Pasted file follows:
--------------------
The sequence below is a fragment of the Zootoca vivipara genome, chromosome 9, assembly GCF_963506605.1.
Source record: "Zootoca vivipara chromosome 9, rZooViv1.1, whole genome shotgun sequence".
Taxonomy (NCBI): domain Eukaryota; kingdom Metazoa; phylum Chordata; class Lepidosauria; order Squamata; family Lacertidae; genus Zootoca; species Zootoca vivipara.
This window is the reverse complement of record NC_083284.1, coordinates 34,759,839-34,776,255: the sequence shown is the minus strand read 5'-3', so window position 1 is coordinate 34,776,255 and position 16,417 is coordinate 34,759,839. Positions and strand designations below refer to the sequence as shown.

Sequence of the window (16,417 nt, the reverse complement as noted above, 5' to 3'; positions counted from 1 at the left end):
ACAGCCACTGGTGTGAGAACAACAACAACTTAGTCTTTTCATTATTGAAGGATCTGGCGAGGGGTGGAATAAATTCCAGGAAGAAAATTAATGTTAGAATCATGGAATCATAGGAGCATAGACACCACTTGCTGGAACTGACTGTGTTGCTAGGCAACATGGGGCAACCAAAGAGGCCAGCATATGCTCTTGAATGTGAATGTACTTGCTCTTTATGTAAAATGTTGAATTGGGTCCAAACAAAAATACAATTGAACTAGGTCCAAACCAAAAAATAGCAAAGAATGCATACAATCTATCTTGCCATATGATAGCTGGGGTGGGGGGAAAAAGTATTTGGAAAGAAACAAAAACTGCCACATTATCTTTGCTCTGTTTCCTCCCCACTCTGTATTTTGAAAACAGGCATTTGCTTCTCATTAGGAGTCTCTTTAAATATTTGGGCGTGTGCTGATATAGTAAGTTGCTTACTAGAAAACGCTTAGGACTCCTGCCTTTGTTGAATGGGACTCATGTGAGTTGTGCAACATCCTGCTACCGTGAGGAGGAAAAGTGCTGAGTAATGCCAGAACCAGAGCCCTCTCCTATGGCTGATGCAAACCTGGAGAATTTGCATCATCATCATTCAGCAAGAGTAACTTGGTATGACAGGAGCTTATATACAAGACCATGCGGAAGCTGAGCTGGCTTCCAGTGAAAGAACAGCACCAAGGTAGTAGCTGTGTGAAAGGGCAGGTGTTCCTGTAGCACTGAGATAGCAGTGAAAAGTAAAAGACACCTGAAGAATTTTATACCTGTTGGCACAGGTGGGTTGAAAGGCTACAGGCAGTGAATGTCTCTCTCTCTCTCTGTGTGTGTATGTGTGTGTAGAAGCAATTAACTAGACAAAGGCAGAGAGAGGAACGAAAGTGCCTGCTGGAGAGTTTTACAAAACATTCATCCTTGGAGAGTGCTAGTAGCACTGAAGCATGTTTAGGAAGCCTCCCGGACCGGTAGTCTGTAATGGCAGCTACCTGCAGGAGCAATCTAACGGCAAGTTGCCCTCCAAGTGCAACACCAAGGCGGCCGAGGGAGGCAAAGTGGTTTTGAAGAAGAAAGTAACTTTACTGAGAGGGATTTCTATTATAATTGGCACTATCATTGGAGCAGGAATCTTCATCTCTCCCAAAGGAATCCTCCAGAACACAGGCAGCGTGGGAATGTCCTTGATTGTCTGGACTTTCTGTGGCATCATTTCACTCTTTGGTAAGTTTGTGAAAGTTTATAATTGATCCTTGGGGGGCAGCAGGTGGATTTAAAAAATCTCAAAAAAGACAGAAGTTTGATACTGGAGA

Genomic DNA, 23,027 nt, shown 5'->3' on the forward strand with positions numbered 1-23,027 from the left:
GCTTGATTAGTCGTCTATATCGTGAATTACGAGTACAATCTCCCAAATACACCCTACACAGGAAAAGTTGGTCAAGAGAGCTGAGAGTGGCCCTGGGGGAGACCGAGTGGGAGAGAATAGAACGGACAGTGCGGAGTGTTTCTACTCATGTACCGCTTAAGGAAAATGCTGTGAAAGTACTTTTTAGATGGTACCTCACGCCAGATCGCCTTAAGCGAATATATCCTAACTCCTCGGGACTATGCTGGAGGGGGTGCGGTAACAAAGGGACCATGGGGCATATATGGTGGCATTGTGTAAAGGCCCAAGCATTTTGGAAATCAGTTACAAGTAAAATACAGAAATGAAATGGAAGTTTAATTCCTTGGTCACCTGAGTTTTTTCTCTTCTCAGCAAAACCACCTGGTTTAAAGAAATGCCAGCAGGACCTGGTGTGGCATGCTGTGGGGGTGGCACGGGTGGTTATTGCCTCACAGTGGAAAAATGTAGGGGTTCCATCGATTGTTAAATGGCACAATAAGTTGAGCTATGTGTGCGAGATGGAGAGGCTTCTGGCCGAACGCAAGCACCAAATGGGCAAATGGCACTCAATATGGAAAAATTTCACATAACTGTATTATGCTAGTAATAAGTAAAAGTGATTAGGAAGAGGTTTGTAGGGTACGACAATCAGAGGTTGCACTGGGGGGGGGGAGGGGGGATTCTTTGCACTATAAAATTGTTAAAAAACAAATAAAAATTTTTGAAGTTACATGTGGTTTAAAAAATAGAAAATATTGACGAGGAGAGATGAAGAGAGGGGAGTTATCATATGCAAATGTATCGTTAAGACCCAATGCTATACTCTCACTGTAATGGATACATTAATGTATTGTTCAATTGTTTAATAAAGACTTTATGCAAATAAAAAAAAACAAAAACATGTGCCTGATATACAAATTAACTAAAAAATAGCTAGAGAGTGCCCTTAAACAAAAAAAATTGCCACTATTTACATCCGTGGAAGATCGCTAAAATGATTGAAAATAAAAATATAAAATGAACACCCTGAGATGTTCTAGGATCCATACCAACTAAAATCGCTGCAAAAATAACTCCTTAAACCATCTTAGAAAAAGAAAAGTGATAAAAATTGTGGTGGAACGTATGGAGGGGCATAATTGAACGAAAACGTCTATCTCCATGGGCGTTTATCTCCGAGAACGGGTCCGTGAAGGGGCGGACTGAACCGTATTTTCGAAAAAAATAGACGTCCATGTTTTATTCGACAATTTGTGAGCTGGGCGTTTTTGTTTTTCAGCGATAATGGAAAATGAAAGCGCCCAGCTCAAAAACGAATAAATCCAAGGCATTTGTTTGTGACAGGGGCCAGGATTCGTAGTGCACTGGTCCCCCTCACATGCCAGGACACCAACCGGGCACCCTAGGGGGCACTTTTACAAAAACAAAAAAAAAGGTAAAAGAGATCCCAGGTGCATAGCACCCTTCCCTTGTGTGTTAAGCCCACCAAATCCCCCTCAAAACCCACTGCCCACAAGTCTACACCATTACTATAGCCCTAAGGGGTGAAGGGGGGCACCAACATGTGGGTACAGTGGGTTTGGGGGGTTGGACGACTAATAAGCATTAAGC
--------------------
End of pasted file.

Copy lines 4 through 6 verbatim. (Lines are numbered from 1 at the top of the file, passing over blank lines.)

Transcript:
This window is the reverse complement of record NC_083284.1, coordinates 34,759,839-34,776,255: the sequence shown is the minus strand read 5'-3', so window position 1 is coordinate 34,776,255 and position 16,417 is coordinate 34,759,839. Positions and strand designations below refer to the sequence as shown.

Sequence of the window (16,417 nt, the reverse complement as noted above, 5' to 3'; positions counted from 1 at the left end):
ACAGCCACTGGTGTGAGAACAACAACAACTTAGTCTTTTCATTATTGAAGGATCTGGCGAGGGGTGGAATAAATTCCAGGAAGAAAATTAATGTTAGAATCATGGAATCATAGGAGCATAGACACCACTTGCTGGAACTGACTGTGTTGCTAGGCAACATGGGGCAACCAAAGAGGCCAGCATATGCTCTTGAATGTGAATGTACTTGCTCTTTATGTAAAATGTTGAATTGGGTCCAAACAAAAATACAATTGAACTAGGTCCAAACCAAAAAATAGCAAAGAATGCATACAATCTATCTTGCCATATGATAGCTGGGGTGGGGGGAAAAAGTATTTGGAAAGAAACAAAAACTGCCACATTATCTTTGCTCTGTTTCCTCCCCACTCTGTATTTTGAAAACAGGCATTTGCTTCTCATTAGGAGTCTCTTTAAATATTTGGGCGTGTGCTGATATAGTAAGTTGCTTACTAGAAAACGCTTAGGACTCCTGCCTTTGTTGAATGGGACTCATGTGAGTTGTGCAACATCCTGCTACCGTGAGGAGGAAAAGTGCTGAGTAATGCCAGAACCAGAGCCCTCTCCTATGGCTGATGCAAACCTGGAGAATTTGCATCATCATCATTCAGCAAGAGTAACTTGGTATGACAGGAGCTTATATACAAGACCATGCGGAAGCTGAGCTGGCTTCCAGTGAAAGAACAGCACCAAGGTAGTAGCTGTGTGAAAGGGCAGGTGTTCCTGTAGCACTGAGATAGCAGTGAAAAGTAAAAGACACCTGAAGAATTTTATACCTGTTGGCACAGGTGGGTTGAAAGGCTACAGGCAGTGAATGTCTCTCTCTCTCTCTGTGTGTGTATGTGTGTGTAGAAGCAATTAACTAGACAAAGGCAGAGAGAGGAACGAAAGTGCCTGCTGGAGAGTTTTACAAAACATTCATCCTTGGAGAGTGCTAGTAGCACTGAAGCATGTTTAGGAAGCCTCCCGGACCGGTAGTCTGTAATGGCAGCTACCTGCAGGAGCAATCTAACGGCAAGTTGCCCTCCAAGTGCAACACCAAGGCGGCCGAGGGAGGCAAAGTGGTTTTGAAGAAGAAAGTAACTTTACTGAGAGGGATTTCTATTATAATTGGCACTATCATTGGAGCAGGAATCTTCATCTCTCCCAAAGGAATCCTCCAGAACACAGGCAGCGTGGGAATGTCCTTGATTGTCTGGACTTTCTGTGGCATCATTTCACTCTTTGGTAAGTTTGTGAAAGTTTATAATTGATCCTTGGGGGGCAGCAGGTGGATTTAAAAAATCTCAAAAAAGACAGAAGTTTGATACTGGAGA